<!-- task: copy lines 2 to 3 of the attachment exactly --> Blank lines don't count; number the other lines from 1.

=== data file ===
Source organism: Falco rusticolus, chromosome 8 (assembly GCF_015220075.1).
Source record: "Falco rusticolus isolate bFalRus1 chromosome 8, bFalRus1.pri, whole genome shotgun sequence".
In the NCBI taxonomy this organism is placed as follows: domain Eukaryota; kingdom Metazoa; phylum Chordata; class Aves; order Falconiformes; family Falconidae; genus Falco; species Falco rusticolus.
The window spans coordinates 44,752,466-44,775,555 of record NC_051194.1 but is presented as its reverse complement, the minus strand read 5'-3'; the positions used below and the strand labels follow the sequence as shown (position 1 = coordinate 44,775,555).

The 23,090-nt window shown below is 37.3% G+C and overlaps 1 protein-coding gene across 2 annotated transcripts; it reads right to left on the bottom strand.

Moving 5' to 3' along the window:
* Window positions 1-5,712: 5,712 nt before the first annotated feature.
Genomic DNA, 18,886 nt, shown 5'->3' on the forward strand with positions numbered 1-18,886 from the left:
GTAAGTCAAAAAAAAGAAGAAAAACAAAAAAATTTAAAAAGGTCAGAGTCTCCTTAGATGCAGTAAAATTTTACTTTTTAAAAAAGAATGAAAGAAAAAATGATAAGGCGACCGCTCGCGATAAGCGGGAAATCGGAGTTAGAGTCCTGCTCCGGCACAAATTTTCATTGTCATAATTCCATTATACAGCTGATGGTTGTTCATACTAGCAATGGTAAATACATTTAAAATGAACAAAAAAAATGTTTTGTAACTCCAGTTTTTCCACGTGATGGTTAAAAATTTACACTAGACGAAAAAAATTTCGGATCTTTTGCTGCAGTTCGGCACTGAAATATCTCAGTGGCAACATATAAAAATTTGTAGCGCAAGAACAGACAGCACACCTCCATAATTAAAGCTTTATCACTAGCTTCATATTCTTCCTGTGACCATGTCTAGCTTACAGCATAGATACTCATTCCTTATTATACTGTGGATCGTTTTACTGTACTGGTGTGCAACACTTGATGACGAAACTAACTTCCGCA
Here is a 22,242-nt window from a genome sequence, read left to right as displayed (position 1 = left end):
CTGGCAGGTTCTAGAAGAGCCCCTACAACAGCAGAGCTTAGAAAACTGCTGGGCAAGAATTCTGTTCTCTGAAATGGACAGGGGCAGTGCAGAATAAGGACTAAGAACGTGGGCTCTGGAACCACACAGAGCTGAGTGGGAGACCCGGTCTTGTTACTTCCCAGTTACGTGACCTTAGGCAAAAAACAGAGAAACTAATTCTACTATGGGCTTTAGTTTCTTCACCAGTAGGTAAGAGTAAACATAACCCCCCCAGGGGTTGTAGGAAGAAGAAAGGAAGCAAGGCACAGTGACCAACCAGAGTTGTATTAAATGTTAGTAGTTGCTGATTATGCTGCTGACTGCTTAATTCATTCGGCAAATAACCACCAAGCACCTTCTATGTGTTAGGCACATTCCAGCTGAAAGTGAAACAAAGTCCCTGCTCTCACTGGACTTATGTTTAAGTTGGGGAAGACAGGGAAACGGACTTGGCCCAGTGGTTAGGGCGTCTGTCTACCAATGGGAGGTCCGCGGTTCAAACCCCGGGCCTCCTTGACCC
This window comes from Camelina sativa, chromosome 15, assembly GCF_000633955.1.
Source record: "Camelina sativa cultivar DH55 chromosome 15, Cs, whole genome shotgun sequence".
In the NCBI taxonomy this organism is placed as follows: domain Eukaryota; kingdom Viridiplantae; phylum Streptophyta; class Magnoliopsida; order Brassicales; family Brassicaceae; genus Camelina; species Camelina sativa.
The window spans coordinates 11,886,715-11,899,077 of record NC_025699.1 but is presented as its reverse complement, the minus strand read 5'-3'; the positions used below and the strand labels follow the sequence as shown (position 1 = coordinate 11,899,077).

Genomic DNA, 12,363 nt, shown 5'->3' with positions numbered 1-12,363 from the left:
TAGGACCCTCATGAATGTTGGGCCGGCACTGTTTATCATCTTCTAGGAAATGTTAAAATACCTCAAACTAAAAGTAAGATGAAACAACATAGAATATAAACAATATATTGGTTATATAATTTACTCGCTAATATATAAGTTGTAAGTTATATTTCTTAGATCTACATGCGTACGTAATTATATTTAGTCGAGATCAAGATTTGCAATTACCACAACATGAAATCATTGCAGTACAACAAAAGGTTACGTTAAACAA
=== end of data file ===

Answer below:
Source record: "Falco rusticolus isolate bFalRus1 chromosome 8, bFalRus1.pri, whole genome shotgun sequence".
In the NCBI taxonomy this organism is placed as follows: domain Eukaryota; kingdom Metazoa; phylum Chordata; class Aves; order Falconiformes; family Falconidae; genus Falco; species Falco rusticolus.